On March 21, 2022, Member States of the International Centre for Settlement of Investment Disputes (“ICSID”) approved a comprehensive set of amendments to the ICSID’s flagship rules for resolving disputes between foreign investors and their host States, after a five-year long process. This marks the fourth time the ICSID rules have been updated. Also, this is the most extensive review until now, as also explicitly acknowledged by the ICSID. The amendments will come into effect on July 1, 2022 and will apply to arbitrations commenced from that date onwards.
In Turkey, digitalization in corporate law practice has been significantly and gradually increasing in the last few years. Provision of digital signature declarations through the Central Registration System (“MERSIS”), making foreign direct investment notifications through the Electronic Incentive Practices and Foreign Capital System (“E-TUYS”) and receiving electronic notifications from the Social Security Institution (“SSI”) are some of the recent examples and developments of this effort. In this article, we will evaluate these current developments and explain significant points that should be taken into consideration for efficiency.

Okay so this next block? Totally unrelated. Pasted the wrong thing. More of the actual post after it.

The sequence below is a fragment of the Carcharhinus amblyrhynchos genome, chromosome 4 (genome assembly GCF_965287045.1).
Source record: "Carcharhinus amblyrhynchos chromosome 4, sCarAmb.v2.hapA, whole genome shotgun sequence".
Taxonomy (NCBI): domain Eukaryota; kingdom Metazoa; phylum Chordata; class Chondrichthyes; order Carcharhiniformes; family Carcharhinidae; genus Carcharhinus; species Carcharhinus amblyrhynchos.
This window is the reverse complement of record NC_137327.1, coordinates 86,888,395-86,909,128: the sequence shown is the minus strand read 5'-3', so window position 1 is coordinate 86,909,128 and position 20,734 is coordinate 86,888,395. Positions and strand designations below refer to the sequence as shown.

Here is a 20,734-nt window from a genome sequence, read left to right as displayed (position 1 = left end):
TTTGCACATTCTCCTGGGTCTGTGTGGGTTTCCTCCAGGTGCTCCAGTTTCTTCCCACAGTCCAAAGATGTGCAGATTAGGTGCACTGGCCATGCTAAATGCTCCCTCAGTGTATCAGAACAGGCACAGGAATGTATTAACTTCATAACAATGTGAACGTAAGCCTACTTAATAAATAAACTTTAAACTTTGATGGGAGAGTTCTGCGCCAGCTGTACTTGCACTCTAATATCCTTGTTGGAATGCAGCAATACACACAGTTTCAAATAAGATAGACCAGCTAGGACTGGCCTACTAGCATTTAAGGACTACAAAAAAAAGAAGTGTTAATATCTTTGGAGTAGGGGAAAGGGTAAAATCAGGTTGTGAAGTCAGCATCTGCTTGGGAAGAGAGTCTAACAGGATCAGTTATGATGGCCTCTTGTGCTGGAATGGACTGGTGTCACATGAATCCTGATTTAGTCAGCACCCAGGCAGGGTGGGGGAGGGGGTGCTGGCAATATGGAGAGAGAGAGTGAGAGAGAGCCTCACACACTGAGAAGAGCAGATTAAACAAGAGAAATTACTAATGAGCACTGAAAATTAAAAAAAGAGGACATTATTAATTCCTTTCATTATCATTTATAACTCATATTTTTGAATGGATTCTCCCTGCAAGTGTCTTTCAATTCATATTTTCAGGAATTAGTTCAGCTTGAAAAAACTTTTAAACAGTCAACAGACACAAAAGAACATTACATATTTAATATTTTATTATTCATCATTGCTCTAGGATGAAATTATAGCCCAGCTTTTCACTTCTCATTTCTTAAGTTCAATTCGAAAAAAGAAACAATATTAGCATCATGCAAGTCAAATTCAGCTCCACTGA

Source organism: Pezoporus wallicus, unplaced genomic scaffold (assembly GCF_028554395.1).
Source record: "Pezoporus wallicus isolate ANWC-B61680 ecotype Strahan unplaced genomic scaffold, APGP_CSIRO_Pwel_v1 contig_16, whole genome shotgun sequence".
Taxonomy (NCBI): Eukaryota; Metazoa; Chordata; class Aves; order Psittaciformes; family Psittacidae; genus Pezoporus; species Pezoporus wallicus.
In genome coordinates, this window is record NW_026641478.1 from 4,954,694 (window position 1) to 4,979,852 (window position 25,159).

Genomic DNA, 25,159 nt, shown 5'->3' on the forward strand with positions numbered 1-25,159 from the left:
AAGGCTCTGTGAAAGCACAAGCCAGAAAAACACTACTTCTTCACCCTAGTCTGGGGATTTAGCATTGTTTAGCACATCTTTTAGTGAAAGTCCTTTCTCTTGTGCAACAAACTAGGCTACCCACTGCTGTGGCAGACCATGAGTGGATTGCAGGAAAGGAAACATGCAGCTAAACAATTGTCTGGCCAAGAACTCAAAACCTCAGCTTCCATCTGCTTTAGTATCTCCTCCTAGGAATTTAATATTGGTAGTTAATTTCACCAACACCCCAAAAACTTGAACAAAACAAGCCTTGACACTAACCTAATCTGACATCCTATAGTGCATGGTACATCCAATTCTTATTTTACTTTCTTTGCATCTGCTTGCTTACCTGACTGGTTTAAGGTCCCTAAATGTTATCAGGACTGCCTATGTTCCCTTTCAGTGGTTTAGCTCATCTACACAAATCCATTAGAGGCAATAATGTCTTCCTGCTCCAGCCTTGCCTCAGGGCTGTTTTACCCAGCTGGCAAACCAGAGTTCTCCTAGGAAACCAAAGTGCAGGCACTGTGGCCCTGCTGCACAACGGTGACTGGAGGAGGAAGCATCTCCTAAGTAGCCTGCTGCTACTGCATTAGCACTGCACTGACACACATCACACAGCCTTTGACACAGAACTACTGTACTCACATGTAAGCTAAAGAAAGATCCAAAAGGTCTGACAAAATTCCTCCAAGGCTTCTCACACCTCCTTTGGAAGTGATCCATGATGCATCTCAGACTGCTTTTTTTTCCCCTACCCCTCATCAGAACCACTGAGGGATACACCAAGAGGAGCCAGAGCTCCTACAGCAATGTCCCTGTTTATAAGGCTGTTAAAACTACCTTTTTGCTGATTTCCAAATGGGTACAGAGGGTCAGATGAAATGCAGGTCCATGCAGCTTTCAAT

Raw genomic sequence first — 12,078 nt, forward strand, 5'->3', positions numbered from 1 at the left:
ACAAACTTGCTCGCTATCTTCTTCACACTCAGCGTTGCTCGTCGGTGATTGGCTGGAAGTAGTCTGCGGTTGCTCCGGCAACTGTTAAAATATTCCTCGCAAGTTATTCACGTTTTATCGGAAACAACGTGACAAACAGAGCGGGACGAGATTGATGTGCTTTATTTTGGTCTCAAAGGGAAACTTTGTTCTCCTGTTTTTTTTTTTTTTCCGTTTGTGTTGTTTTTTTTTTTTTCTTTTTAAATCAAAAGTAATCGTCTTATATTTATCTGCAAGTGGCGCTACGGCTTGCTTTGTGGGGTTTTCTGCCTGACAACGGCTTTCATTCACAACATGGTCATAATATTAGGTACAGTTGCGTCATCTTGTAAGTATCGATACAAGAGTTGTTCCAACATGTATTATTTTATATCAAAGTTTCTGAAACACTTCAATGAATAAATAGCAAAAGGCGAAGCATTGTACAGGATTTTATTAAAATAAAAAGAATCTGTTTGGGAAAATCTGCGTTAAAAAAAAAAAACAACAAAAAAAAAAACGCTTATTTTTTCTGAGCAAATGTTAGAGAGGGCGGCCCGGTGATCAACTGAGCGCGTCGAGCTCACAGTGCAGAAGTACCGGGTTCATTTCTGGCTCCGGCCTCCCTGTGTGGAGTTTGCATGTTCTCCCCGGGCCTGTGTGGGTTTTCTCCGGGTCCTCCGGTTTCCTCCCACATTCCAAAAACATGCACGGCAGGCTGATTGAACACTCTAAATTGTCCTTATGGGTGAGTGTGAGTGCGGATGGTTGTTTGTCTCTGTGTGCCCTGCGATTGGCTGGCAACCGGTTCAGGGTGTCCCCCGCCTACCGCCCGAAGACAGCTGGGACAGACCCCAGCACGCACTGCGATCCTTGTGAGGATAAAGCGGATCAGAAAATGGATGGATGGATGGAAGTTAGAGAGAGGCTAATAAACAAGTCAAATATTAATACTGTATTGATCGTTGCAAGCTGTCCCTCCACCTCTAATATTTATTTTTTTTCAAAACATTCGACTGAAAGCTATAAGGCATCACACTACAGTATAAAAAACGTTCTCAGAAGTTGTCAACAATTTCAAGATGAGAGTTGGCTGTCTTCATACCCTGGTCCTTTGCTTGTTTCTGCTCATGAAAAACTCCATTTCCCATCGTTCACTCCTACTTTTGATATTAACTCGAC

On March 4, 2022 the Turkish Competition Authority (“Authority”) published the Communiqué No. 2022/2 on the Amendment of Communiqué No. 2010/4 on the Mergers and Acquisitions Subject to the Approval of the Competition Board (“Amendment Communiqué”). The Amendment Communiqué introduces certain new regulations concerning the Turkish merger control regime, which will fundamentally affect the notifiabiliy analysis of the transactions and the merger control notifications submitted to the Authority.
The Turkish Competition Authority (the "Authority") published its Obilet/Biletal decision where it conditionally approved the acquisition of Biletal İç ve Dış Ticaret A.Ş.’s (“Biletal”) sole control by Obilet Bilişim Sistemleri A.Ş. (“Obilet”) and decided that the proposed transaction would not result in significant impediment of effective competition under Article 7 of Law No. 4054 on the Protection of Competition ("Law No. 4054") subject to commitments proposed by the parties.